Rounding it up to the nearest decimal place

Forgive me for the stupid title. It merely means I’m combining a lot of ‘thoughts’ into this one post.

In the last few hours, I read a number of (Malaysian) blogs posts concerning the US election. Most of them weren’t happy with the result, while some were pretty pleased.

Some might question why we Malaysians even bother talking about (and express disappointment) at seeing George Dubya Bush securing re-election. After all, we’re not citizens of the US of A, we don’t pay American taxes, we don’t vote in their elections, their President’s not accountable to us in any way, etc… so why do we care?

We care because what America does affects us.

When Bush chose to pull America out of the Kyoto protocol, any hopes the rest of the world had for reversing some of the effects of decades of pollution went up in smoke. Now, the US just happens to be the world’s biggest polluter:

The US contains 4% of the world’s population but produces about 25% of all carbon dioxide emissions. [source: BBC]

If all that pollution would simply stay in the US, I wouldn’t give a damn. If the ozone layer around the States disappear, fine. I have no problem with that.

The problem is that real life is not like that. Nature doesn’t see itself divided into political spheres. Planet Earth is one big mutha, and if you mess with one part of her, the rest of her will be in pain too.

Then there’s Iraq, Afghanistan, increasing terrorist activity around the globe, Osama still wandering around somewhere, the increasing volatility of events in the Middle East….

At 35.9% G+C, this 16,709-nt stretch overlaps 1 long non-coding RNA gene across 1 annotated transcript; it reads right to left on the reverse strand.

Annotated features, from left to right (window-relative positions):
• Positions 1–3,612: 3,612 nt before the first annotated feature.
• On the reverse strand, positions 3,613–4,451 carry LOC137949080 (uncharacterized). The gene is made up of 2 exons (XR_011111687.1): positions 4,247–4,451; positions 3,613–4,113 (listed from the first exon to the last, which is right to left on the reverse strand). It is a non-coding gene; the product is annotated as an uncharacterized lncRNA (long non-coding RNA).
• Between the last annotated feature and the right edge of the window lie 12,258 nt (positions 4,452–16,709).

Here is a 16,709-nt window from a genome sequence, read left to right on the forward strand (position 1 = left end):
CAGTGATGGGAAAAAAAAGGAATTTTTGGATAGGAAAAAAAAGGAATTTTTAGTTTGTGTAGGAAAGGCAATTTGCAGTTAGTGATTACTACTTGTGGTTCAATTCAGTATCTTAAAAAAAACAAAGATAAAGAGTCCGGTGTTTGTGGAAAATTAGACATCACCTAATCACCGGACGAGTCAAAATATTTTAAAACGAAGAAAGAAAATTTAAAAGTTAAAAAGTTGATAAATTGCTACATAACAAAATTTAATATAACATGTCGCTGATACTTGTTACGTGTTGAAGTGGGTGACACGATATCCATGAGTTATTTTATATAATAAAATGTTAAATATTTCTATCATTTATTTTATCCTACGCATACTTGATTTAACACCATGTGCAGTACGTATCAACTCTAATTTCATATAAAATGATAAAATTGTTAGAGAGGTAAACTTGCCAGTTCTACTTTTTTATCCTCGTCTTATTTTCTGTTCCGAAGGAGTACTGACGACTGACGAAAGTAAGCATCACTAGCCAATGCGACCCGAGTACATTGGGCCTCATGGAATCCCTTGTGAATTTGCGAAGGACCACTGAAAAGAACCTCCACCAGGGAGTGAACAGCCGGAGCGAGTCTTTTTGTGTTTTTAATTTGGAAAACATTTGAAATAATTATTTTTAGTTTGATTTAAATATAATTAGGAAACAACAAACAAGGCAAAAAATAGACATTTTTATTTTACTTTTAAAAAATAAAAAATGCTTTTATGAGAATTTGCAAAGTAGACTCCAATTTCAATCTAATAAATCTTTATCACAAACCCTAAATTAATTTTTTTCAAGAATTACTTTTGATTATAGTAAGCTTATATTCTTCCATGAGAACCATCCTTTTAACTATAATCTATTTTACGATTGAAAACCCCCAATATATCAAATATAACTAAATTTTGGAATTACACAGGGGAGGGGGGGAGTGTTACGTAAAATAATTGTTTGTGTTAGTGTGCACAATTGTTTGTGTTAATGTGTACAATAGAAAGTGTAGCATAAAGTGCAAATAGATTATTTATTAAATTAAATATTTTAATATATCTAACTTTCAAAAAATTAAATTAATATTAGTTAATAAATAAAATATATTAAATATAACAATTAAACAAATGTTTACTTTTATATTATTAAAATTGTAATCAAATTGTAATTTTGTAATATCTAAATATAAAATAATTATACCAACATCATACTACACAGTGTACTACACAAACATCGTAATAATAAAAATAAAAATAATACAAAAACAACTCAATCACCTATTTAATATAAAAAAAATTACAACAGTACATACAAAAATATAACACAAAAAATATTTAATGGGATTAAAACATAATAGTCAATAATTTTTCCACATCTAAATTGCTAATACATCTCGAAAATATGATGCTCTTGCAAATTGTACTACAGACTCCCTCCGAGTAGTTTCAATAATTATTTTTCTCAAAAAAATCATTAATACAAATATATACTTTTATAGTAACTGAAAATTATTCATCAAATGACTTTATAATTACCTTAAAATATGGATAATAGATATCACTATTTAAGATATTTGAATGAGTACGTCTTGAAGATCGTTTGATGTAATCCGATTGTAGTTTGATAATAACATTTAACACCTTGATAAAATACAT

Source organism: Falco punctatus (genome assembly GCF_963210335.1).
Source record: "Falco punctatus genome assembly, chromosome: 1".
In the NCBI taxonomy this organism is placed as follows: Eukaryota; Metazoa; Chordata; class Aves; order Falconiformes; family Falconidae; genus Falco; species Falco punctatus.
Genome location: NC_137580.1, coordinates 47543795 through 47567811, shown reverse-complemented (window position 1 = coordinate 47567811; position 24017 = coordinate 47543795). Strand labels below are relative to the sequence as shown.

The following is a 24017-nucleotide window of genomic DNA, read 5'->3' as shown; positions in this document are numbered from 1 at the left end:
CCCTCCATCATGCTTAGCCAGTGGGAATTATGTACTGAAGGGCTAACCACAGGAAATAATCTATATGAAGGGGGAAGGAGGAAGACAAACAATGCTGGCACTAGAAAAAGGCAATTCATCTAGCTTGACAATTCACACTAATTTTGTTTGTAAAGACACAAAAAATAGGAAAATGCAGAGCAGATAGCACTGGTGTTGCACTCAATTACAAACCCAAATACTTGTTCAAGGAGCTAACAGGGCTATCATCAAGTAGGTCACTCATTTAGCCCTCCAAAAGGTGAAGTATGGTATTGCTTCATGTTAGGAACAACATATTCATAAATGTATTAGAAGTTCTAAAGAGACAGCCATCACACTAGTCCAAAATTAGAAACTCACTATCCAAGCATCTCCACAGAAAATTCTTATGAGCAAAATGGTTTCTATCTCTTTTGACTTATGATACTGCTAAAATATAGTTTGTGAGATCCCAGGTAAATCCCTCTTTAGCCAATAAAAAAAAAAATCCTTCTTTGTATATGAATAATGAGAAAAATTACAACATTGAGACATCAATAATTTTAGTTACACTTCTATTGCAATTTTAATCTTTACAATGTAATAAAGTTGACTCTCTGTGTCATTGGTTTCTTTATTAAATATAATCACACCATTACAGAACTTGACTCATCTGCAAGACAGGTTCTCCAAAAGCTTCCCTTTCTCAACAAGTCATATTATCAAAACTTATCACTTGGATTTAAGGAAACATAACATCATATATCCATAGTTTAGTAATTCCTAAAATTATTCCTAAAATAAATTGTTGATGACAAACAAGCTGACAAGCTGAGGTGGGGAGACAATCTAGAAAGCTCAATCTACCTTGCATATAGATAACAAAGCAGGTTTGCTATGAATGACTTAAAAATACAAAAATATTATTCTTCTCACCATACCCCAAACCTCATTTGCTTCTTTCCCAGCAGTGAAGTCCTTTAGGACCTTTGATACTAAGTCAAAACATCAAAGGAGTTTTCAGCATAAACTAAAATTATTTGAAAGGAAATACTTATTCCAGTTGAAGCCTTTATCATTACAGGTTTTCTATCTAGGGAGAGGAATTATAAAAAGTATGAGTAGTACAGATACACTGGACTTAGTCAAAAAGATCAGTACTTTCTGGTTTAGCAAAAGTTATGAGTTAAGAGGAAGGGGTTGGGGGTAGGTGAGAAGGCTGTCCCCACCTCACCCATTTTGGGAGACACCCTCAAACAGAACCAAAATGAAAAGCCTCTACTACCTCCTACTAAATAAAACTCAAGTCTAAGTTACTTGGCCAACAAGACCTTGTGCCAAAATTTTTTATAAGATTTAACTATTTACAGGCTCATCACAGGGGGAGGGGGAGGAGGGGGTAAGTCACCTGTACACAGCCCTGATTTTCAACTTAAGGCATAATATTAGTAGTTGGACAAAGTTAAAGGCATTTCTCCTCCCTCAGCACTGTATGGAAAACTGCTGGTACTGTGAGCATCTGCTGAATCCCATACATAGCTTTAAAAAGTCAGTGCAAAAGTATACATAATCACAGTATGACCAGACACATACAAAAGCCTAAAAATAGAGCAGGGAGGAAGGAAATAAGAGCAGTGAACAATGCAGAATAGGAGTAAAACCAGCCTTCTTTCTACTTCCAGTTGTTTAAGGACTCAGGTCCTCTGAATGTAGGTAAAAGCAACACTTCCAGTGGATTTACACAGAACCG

And don’t forget reality TV! Paris Hilton! I blame it all on Bush!

There’s more, of course, but my point is simply that what America does impacts us. Directly and indirectly.

OK, enough of that incoherent rambling.

If there’s one thing I thought was pretty cool about the elections, it’s reading about Barack Obama‘s rise in American politics. This handsome, African-American Chicago lawyer has a certain charisma that many Democrats simply lack at the moment, and his political ascent continues with his latest achievement:

The Illinois Democratic state senator’s career has taken another step upwards easily winning a seat in the Senate in the November election. He will be the only black member among 100 senators when Congress convenes in January and only the fifth African-American to serve there. [source: BBC]

Read the BBC Profile, watch this BBC documentary, watch/read his speech at the Democratic National Convention, read the New Yorker’s review of his memoir, and check out his campaign blog! Maybe you’ll see why some Americans are thinking (and hoping) that they’ll see a black man in the White House soon – and I’m not talking about Morgan Freeman.

Finally, on a completely different note, Liverpool defeated Depor in Spain! We had chance after chance after chance, and the fact we couldn’t put any of them away worries me a little (the winning goal was an own goal by Depor’s Jorge Andrade). But other than that, we were awesome! Rafa my man, forget about going too defensive away from home, because when we go out there in attacking mode, there aren’t many teams who can stop us! Yeah baby, Champs League hopes still alive!


12 thoughts on “Rounding it up to the nearest decimal place”